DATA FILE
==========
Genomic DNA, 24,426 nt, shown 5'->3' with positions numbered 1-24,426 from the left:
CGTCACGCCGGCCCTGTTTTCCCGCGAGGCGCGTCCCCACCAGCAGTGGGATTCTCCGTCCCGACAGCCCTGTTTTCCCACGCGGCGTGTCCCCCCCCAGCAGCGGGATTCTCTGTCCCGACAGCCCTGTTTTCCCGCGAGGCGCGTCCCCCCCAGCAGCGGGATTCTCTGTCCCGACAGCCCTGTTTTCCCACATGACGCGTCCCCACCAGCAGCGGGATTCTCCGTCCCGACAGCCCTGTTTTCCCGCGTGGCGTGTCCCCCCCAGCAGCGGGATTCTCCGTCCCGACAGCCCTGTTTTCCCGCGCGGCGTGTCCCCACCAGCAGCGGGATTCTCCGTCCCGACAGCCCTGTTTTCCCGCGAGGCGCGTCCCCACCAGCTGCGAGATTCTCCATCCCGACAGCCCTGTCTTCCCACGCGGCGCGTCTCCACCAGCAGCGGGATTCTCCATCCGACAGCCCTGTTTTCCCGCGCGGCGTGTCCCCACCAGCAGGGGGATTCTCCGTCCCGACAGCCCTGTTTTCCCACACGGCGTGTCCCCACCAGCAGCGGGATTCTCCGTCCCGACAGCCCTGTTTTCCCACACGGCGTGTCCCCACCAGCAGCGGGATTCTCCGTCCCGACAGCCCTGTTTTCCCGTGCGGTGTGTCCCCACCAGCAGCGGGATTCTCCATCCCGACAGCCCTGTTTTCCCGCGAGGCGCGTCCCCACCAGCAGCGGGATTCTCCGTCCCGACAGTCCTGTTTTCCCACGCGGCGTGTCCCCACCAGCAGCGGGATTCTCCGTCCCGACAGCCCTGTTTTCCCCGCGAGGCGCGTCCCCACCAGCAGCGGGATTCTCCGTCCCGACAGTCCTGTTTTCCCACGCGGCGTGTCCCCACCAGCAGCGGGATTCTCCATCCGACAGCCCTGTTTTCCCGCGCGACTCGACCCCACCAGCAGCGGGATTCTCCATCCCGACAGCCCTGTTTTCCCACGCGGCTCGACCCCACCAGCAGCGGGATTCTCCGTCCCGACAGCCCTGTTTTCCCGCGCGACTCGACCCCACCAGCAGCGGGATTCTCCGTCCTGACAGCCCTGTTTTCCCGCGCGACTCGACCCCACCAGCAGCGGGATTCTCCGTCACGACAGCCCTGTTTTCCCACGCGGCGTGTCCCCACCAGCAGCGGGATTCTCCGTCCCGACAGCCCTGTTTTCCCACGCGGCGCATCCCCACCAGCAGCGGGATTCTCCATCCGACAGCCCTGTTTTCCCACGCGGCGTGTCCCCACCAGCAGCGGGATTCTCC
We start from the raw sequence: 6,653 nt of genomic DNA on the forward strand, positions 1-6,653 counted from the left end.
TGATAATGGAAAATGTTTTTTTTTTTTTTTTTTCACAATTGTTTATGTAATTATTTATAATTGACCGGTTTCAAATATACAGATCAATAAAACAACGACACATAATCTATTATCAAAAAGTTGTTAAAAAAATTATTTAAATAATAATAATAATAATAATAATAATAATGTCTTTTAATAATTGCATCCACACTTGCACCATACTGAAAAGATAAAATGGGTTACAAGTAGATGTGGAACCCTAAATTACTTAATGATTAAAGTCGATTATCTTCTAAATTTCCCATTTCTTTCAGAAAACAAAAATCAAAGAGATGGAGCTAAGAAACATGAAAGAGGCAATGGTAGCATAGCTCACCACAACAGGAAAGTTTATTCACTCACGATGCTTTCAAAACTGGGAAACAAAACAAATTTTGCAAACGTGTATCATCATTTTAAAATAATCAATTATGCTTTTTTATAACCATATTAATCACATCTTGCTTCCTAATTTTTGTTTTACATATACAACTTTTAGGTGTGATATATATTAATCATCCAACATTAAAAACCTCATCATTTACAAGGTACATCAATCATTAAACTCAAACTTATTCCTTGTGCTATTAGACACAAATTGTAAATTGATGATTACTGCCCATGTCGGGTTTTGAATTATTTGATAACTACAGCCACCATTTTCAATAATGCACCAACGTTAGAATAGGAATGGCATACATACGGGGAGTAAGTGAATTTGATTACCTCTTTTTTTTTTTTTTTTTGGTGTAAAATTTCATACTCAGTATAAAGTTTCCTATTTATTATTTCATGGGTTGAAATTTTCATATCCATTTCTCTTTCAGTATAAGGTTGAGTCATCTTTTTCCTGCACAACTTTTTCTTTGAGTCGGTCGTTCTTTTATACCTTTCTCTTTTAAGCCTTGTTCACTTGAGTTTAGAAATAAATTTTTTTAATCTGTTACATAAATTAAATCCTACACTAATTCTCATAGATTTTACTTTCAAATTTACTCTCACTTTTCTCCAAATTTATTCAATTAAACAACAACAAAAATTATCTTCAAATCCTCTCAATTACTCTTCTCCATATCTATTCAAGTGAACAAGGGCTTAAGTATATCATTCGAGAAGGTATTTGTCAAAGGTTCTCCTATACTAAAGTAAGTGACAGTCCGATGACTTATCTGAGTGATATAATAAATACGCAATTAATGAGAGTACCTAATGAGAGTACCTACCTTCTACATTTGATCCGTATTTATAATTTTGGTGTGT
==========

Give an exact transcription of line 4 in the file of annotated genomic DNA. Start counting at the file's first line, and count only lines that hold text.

TGATAATGGAAAATGTTTTTTTTTTTTTTTTTTCACAATTGTTTATGTAATTATTTATAATTGACCGGTTTCAAATATACAGATCAATAAAACAACGACACATAATCTATTATCAAAAAGTTGTTAAAAAAATTATTTAAATAATAATAATAATAATAATAATAATAATGTCTTTTAATAATTGCATCCACACTTGCACCATACTGAAAAGATAAAATGGGTTACAAGTAGATGTGGAACCCTAAATTACTTAATGATTAAAGTCGATTATCTTCTAAATTTCCCATTTCTTTCAGAAAACAAAAATCAAAGAGATGGAGCTAAGAAACATGAAAGAGGCAATGGTAGCATAGCTCACCACAACAGGAAAGTTTATTCACTCACGATGCTTTCAAAACTGGGAAACAAAACAAATTTTGCAAACGTGTATCATCATTTTAAAATAATCAATTATGCTTTTTTATAACCATATTAATCACATCTTGCTTCCTAATTTTTGTTTTACATATACAACTTTTAGGTGTGATATATATTAATCATCCAACATTAAAAACCTCATCATTTACAAGGTACATCAATCATTAAACTCAAACTTATTCCTTGTGCTATTAGACACAAATTGTAAATTGATGATTACTGCCCATGTCGGGTTTTGAATTATTTGATAACTACAGCCACCATTTTCAATAATGCACCAACGTTAGAATAGGAATGGCATACATACGGGGAGTAAGTGAATTTGATTACCTCTTTTTTTTTTTTTTTTTGGTGTAAAATTTCATACTCAGTATAAAGTTTCCTATTTATTATTTCATGGGTTGAAATTTTCATATCCATTTCTCTTTCAGTATAAGGTTGAGTCATCTTTTTCCTGCACAACTTTTTCTTTGAGTCGGTCGTTCTTTTATACCTTTCTCTTTTAAGCCTTGTTCACTTGAGTTTAGAAATAAATTTTTTTAATCTGTTACATAAATTAAATCCTACACTAATTCTCATAGATTTTACTTTCAAATTTACTCTCACTTTTCTCCAAATTTATTCAATTAAACAACAACAAAAATTATCTTCAAATCCTCTCAATTACTCTTCTCCATATCTATTCAAGTGAACAAGGGCTTAAGTATATCATTCGAGAAGGTATTTGTCAAAGGTTCTCCTATACTAAAGTAAGTGACAGTCCGATGACTTATCTGAGTGATATAATAAATACGCAATTAATGAGAGTACCTAATGAGAGTACCTACCTTCTACATTTGATCCGTATTTATAATTTTGGTGTGT